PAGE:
Exclusive: DCS Head Vows to Fix Problems Quickly
(Nashville) James Henry spent most of his life as a lawmaker and politician, but as the interim head of an agency facing intense scrutiny, he knows this role will be that of a fixer.
In his first television interview since taking over at the Tennessee Department of Children’s Services, Henry says he has spent his first few weeks on the job just listening.
“We’ve talked to a lot of judges, we’ve talked to a lot of parents, we’ve talked to a lot of legislators and we’ve talked to a lot of people on the front lines about the problems,” says Henry.
Those problems include TFACTs, the computer system that can’t keep track of child fatalities. Henry says from now on, there will be more communication in general, when a child dies.
“I’ll be contacted as soon as it happens, we’ll know something about the case and of course the investigation will start and we’ll know as quickly. We hope to do that on a monthly basis, I think that will build some trust,” added Henry.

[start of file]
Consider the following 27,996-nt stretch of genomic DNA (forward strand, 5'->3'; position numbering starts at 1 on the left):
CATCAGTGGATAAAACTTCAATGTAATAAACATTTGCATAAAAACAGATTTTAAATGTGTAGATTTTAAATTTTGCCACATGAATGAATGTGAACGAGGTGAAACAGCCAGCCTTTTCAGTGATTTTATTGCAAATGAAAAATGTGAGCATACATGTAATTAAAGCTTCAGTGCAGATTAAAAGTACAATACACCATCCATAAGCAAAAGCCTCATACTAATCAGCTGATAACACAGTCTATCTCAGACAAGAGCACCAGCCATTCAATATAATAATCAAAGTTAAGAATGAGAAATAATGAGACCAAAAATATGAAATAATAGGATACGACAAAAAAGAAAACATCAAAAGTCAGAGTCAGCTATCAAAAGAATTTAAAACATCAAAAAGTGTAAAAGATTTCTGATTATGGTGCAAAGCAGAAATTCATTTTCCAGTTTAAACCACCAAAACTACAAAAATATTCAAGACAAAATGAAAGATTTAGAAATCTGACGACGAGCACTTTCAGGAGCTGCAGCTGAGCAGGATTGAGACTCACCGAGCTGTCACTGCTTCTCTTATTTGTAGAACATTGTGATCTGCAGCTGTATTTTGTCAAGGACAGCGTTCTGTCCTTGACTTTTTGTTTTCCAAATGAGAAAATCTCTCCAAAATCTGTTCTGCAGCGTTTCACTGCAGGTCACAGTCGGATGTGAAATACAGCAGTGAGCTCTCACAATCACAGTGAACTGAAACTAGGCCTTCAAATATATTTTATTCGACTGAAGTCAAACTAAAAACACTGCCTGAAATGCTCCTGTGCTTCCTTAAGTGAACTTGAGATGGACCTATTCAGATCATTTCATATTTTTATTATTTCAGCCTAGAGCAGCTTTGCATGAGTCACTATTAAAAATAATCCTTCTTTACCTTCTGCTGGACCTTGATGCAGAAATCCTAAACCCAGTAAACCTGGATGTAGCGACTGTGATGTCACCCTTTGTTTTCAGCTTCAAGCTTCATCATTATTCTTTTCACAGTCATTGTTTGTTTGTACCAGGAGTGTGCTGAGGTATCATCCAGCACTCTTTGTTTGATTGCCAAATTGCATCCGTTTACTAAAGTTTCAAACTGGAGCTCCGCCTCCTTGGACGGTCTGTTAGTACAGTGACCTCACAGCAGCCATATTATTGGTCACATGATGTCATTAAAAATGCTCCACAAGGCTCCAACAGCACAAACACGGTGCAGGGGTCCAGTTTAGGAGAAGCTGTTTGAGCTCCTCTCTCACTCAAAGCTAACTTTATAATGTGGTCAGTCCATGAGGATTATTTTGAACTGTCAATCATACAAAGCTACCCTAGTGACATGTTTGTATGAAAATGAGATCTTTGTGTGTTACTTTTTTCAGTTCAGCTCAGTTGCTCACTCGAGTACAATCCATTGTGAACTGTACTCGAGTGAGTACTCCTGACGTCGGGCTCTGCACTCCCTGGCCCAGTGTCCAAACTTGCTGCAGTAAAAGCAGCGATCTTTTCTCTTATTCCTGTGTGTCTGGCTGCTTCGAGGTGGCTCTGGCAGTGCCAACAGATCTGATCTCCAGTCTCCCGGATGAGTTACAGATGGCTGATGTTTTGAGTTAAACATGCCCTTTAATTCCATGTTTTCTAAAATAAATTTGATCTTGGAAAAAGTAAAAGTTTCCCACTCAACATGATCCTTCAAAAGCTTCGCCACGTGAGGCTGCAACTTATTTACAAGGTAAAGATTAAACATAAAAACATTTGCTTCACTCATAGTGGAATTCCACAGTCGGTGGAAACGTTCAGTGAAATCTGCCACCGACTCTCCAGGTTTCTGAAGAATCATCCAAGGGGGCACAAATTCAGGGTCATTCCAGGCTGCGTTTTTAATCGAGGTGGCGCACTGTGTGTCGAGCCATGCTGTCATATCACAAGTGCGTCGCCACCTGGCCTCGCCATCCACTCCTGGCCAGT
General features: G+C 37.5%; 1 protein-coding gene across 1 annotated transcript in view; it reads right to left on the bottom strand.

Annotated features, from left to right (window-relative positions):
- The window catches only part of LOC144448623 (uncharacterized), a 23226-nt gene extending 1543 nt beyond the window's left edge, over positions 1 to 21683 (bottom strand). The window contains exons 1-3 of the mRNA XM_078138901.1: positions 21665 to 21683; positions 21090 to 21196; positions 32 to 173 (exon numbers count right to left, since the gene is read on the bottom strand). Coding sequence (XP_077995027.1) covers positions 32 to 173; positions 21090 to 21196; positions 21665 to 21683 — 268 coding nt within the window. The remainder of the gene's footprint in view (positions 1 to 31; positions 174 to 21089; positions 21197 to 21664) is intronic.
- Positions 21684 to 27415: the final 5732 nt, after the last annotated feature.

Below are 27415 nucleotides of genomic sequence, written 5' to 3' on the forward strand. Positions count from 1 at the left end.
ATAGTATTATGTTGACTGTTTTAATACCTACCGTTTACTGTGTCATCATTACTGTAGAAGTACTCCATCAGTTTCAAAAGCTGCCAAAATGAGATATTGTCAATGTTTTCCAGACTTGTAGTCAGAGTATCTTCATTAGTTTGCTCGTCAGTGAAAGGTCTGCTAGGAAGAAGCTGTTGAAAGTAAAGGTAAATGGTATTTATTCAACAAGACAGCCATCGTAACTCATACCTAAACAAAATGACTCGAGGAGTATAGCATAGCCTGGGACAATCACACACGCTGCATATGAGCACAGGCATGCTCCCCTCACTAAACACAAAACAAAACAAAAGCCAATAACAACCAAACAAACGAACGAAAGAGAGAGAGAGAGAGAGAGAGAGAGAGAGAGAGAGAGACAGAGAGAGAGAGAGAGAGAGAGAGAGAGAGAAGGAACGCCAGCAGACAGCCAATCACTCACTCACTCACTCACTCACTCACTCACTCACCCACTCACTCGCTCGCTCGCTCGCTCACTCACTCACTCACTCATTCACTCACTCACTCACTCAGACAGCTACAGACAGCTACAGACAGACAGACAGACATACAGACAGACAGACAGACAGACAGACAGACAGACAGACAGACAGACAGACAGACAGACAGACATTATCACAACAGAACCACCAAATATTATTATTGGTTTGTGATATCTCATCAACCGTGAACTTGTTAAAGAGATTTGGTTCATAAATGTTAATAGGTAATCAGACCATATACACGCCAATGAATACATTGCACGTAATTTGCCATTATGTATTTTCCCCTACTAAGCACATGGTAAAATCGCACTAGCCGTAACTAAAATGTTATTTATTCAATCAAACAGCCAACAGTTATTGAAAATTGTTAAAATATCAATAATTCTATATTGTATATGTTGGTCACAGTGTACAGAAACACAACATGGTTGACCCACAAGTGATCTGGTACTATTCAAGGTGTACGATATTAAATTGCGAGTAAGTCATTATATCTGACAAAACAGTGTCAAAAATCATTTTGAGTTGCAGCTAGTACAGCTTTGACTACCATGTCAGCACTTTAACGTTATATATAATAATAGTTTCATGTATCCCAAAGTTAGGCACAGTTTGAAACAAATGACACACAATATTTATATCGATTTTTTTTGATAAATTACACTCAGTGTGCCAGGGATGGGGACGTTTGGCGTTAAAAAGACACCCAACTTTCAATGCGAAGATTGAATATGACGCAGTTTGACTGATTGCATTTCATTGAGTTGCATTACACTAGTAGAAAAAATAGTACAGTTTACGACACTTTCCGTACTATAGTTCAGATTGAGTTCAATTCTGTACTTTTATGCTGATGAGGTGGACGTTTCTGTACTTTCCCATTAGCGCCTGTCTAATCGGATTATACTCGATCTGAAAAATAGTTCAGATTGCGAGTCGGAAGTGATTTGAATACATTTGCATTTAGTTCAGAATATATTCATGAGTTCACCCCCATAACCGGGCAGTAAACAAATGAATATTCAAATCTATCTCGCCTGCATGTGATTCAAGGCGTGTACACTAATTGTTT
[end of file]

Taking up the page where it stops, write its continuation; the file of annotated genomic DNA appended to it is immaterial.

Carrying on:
“I think it’s kind of what we ought to be doing, I mean it’s, the public deserves to know how many children die in our custody, they deserve to know how many non-custodial.”
DCS will now only report that 25 children who were in the state’s custody died in 2011 and 2012.
They still won’t confirm fatalities of those who had prior contact with the department.
The agency previously told WREG there were at least 26 such fatalities in Shelby County from 2008-2012.
“We think we’re pretty close to that, we want to be inclusive in that, the public deserves to know, you deserve to know,” Henry says.
Henry has also started to send out a weekly newsletter called DCS Open Line.
It’s where he announced Friday they’ve made some upgrades to the computer system to better track fatalities.
Henry says child safety is the department’s first priority, and there will be a major overhaul in the coming months.
He also told us every DCS employee will spend a day as case worker to get a better idea of what it’s like to be on the front lines.